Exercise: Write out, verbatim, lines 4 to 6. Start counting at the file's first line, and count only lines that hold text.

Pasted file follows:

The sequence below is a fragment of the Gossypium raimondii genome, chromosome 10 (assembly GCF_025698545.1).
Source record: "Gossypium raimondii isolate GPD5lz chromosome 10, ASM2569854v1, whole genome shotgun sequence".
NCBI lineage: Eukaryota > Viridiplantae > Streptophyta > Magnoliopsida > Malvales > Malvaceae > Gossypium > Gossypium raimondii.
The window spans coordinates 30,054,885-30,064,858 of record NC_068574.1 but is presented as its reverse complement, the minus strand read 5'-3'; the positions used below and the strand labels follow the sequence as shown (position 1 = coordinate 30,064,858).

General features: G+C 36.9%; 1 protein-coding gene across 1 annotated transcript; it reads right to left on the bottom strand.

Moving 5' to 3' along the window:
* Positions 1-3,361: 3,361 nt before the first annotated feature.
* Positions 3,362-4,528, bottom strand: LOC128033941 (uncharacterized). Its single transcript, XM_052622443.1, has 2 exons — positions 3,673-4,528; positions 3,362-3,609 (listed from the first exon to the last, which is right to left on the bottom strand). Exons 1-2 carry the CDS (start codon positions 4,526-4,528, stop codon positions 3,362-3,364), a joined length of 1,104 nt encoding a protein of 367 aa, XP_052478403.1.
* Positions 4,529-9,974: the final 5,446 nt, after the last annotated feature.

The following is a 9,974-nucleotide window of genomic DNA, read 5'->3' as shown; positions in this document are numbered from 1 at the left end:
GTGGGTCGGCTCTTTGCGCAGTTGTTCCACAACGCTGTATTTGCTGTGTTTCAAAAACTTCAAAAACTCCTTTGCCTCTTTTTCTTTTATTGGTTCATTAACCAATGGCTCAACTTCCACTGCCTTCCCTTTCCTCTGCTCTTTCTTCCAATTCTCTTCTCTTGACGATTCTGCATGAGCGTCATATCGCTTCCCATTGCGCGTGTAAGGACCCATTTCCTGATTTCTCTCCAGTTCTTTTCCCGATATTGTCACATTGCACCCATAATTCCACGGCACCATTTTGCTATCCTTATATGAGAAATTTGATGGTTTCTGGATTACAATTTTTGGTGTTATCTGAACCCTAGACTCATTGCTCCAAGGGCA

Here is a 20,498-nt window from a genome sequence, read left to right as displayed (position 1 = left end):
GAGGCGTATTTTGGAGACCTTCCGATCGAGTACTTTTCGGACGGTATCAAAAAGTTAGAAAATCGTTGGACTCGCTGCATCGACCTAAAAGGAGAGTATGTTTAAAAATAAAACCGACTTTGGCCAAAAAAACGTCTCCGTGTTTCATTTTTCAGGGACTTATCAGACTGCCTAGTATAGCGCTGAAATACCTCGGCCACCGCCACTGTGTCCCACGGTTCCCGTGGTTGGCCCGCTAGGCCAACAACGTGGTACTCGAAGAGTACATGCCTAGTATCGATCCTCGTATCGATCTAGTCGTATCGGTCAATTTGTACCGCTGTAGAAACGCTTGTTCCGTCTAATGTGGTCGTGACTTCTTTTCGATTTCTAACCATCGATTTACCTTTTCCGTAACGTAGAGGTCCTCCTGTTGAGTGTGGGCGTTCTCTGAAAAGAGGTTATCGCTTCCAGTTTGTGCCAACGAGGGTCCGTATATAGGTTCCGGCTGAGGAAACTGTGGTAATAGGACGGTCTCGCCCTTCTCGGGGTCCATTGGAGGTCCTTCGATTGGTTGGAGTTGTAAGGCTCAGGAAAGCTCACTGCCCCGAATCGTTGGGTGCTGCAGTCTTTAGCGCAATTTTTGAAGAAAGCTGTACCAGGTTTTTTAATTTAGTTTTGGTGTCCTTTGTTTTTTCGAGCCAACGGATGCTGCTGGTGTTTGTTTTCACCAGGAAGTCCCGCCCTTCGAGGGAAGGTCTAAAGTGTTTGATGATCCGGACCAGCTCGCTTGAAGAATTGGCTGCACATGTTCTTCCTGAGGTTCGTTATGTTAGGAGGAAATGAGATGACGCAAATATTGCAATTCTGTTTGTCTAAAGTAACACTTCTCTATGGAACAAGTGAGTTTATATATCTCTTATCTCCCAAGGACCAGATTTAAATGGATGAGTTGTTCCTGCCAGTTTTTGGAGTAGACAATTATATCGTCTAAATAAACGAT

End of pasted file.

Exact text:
The window spans coordinates 30,054,885-30,064,858 of record NC_068574.1 but is presented as its reverse complement, the minus strand read 5'-3'; the positions used below and the strand labels follow the sequence as shown (position 1 = coordinate 30,064,858).

General features: G+C 36.9%; 1 protein-coding gene across 1 annotated transcript; it reads right to left on the bottom strand.

Moving 5' to 3' along the window: